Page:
Jonny Garrett tells Daniel Evans the story behind William Wood Watches
It’s not often you head to the pub for a Christmas beer with a mate and end up creating a company with a £1m turnover but that’s exactly what happened to Jonny Garrett, founder and CEO of William Wood Watches. The 30-year-old always knew he wanted, at some stage, to run his own business, preferably in the luxury sector, but didn’t know quite how it was going to work.
Jonny takes up the story. “It was just over five years ago, and I was working full time for Lloyd’s Bank in London. I was back home in the north-east on Boxing Day talking to a friend in a pub and he told me about Kickstarter. I thought I would need a lot of capital to set up a luxury brand but when I heard about Kickstarter and the fact you do not need to give any equity away in the business … well, that was the start of William Wood Watches.”
From December 2016 to the following August, Jonny began to build the brand from scratch. He knew he wanted to dedicate the business to his grandfather – William Wood, a fire fighter for 25 years in Newcastle, left, – who was a huge role model in his life. “What’s been beautiful about how the brand has evolved is that every single one of our collections is made from genuine upcycled fire-fighting materials and we donate a percentage of our sales back to fire-fighting charities around the world,” says Jonny. “And it all started over a beer with a friend in Weatherspoons in Hexham.”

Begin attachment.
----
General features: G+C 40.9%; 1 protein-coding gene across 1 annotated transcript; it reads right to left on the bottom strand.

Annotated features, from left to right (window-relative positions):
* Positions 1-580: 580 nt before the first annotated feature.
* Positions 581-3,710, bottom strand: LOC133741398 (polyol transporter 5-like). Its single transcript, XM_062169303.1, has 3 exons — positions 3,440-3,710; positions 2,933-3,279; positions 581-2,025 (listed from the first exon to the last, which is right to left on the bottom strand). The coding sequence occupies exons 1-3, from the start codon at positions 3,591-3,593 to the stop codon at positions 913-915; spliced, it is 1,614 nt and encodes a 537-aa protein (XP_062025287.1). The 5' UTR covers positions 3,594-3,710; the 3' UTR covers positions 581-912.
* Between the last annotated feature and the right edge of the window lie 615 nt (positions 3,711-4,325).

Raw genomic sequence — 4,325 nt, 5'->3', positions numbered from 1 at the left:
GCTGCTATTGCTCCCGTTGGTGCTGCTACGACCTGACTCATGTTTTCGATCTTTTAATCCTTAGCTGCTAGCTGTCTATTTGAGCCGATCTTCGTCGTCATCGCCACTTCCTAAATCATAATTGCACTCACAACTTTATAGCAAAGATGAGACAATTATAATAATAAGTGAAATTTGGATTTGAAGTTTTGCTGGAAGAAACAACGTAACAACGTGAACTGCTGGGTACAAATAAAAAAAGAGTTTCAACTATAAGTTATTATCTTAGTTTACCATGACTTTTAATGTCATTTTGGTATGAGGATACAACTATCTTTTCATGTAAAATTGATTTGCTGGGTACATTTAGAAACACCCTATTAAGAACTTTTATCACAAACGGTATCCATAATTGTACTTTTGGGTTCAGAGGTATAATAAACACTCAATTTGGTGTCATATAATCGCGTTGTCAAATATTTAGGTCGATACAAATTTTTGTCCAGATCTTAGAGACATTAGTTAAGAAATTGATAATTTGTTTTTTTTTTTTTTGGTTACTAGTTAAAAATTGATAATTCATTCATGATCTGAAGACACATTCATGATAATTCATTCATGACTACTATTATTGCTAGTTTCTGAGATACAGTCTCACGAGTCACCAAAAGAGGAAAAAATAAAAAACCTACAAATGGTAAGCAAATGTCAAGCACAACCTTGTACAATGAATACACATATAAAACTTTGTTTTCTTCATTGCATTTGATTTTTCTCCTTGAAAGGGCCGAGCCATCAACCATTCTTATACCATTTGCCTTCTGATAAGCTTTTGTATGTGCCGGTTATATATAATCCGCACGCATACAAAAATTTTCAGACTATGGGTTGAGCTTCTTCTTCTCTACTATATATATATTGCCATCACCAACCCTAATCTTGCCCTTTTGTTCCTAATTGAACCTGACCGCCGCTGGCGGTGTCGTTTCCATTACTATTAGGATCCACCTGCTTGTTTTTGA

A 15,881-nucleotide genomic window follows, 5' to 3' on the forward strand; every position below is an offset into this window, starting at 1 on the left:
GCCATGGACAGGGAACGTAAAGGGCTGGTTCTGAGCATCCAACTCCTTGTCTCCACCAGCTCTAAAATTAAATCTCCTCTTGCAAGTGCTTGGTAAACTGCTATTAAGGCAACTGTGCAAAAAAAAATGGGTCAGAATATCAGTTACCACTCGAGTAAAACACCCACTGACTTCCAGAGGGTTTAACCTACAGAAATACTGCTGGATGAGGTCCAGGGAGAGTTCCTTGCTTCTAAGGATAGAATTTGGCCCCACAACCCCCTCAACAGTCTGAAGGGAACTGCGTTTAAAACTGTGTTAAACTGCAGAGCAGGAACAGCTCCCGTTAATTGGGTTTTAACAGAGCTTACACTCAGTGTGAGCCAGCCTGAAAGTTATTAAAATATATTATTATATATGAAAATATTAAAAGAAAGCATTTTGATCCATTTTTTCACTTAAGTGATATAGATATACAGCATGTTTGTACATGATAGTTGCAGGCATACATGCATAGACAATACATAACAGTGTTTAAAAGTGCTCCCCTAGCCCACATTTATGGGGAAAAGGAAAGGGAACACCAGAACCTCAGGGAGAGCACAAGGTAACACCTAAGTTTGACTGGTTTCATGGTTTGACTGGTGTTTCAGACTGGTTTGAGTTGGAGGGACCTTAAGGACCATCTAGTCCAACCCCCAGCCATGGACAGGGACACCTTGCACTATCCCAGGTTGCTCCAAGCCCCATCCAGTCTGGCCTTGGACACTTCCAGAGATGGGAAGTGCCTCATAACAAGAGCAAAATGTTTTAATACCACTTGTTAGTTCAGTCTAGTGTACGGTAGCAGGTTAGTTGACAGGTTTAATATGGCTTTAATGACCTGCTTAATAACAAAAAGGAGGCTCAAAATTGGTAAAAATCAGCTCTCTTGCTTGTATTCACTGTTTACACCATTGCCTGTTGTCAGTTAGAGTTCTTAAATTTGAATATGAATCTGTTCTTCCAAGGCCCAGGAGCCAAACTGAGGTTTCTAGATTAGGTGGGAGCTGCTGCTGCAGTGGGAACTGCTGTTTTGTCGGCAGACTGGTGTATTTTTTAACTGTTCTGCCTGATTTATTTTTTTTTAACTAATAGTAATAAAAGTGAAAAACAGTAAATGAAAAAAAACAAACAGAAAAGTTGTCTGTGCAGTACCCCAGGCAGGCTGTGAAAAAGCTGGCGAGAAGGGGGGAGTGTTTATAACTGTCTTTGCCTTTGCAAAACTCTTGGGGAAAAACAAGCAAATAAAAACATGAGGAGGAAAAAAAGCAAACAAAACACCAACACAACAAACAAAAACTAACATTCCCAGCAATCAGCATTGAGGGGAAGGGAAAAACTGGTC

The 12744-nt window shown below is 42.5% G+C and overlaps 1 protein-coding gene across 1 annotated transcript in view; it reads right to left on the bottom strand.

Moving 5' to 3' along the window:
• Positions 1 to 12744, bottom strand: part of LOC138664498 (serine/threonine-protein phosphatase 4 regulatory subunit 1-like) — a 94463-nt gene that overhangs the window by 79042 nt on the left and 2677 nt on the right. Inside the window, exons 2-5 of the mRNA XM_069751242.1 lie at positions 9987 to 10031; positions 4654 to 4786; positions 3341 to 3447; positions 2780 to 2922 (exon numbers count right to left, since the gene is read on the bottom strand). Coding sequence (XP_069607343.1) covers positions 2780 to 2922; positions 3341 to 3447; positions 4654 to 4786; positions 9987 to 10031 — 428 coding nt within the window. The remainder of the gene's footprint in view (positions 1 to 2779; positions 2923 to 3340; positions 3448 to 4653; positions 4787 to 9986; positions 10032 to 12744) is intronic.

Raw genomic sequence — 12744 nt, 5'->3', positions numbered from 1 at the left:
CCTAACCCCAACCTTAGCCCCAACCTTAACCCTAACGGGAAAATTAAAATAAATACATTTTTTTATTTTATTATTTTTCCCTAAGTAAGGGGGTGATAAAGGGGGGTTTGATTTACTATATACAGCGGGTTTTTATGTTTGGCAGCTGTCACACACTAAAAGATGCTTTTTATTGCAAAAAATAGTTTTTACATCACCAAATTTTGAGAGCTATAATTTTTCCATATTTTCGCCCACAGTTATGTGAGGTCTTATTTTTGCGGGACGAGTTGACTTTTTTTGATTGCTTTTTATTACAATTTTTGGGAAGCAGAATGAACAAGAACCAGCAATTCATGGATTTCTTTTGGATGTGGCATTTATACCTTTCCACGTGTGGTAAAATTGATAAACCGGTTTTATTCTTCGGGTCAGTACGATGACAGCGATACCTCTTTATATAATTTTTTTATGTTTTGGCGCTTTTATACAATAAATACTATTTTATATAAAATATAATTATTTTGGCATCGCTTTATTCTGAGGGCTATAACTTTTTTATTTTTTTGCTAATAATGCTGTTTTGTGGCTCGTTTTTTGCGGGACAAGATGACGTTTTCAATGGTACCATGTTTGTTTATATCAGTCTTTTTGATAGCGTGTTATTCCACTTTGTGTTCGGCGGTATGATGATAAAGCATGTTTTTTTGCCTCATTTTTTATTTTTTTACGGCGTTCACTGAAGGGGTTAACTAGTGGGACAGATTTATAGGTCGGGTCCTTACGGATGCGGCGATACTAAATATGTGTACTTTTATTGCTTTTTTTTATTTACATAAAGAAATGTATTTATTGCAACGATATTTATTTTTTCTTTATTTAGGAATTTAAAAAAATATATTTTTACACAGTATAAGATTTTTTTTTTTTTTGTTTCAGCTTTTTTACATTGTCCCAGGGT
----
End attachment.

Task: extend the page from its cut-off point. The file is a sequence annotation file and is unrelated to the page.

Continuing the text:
A real turning point for the company came in 2018 when Jonny decided to enter a Dragons’ Den-like competition being run by Esquire Magazine. “2017 was all about building the first collection and then, in 2018, we realised that we’d actually have to sell these watches so we entered the Esquire Magazine Self Made competition,” recalls Jonny. “There were 60 different start-up companies which all presented their small businesses to a panel of judges and we ended up winning the whole thing which was superb. We won a lease for 12 months for four people from the office space company WeWork. We chose a place near St Paul’s in London, and that was worth £22,000 to us.”
Sustainability and upcycling are key elements of the brand. The watch straps themselves are made from genuine fire hose which has been used for at least ten years by different fire services across the UK. Jonny explains: “When fire hose comes to the end of its life, it normally gets thrown into landfill so, instead of that happening, fire teams around the country reach out to us. We then clean them, repurpose them and put them inside our watch straps. There are different fire hose colours that we have and different materials we will use. Probably our most iconic one is red. 90 per cent of all fire services in the UK use red. That was donated to us by the London Fire Brigade and that is seen as our flagship strap.
“You’ve got yellow which is from the West Midlands Fire and Rescue service, you’ve got blue which is the one nearest to my heart because that’s from Tyne and Wear which is where my grandfather was a fire fighter, and then there’s green which is used by the British Armed Forces Fire and Defence Unit. Our most recent upcycled strap is made from fire-fighting uniform. Every one of our watches has over 100 years of real British fire-fighting history inside because the watch case has an original 1920s British brass fire-fighting helmet. The helmets were melted down in London and we pour it into a mould which is then put into the crown of every single watch case. That’s why we say every one of our watches has real fire-fighting history beating through every component.”